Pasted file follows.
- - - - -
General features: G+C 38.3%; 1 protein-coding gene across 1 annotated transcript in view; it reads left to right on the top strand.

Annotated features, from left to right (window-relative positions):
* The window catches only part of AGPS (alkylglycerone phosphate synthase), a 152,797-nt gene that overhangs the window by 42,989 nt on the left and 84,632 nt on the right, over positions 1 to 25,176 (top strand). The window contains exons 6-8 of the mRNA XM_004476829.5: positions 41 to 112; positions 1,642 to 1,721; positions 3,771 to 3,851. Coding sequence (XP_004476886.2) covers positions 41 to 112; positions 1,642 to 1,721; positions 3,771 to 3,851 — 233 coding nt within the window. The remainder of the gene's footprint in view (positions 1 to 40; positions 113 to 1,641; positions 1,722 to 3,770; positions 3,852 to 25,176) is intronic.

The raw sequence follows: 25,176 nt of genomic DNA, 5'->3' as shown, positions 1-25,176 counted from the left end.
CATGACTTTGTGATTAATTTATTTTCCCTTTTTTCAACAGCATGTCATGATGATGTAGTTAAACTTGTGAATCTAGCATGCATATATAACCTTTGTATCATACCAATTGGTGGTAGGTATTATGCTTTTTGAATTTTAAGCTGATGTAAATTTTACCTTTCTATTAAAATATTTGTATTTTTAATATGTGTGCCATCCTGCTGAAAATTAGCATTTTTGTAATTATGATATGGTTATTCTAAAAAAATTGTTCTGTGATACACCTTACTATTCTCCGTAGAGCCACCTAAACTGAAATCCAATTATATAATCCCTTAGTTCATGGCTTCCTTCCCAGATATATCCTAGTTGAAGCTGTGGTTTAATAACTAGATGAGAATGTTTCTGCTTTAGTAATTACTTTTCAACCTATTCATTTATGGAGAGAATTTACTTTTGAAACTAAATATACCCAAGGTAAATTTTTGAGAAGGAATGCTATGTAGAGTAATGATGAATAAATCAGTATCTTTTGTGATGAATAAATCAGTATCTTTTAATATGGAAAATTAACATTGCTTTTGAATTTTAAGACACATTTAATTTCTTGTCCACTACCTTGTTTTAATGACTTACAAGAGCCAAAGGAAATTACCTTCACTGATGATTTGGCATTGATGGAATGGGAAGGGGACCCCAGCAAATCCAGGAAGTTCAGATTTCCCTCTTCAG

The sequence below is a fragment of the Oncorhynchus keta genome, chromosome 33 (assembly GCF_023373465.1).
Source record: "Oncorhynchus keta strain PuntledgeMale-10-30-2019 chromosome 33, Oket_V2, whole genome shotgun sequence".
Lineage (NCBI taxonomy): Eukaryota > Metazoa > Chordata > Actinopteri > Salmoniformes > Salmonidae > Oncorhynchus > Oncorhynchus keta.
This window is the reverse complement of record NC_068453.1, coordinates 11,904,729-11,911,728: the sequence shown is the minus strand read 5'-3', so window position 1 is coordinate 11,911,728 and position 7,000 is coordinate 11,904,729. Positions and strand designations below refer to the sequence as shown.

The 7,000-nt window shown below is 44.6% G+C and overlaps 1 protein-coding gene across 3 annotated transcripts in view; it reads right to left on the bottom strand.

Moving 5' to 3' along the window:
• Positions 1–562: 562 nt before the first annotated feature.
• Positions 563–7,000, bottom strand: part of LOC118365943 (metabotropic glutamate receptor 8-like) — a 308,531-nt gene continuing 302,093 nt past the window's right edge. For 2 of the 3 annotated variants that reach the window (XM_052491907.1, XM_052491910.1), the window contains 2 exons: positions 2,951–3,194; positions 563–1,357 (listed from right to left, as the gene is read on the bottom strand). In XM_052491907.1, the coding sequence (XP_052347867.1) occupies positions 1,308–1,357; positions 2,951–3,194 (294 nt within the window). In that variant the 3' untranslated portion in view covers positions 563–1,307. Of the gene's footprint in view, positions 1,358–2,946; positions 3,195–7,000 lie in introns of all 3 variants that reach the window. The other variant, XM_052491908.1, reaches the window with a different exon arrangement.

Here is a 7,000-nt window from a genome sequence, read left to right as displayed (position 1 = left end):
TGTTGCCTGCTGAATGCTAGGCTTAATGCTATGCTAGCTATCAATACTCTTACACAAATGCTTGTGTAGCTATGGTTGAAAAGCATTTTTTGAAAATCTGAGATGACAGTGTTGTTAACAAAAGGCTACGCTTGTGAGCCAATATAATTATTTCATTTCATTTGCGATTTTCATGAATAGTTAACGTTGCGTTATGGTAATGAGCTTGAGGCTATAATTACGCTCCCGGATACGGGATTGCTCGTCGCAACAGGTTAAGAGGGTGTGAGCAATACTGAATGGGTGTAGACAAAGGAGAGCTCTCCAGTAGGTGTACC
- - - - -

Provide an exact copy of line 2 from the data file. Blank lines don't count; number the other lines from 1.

Annotated features, from left to right (window-relative positions):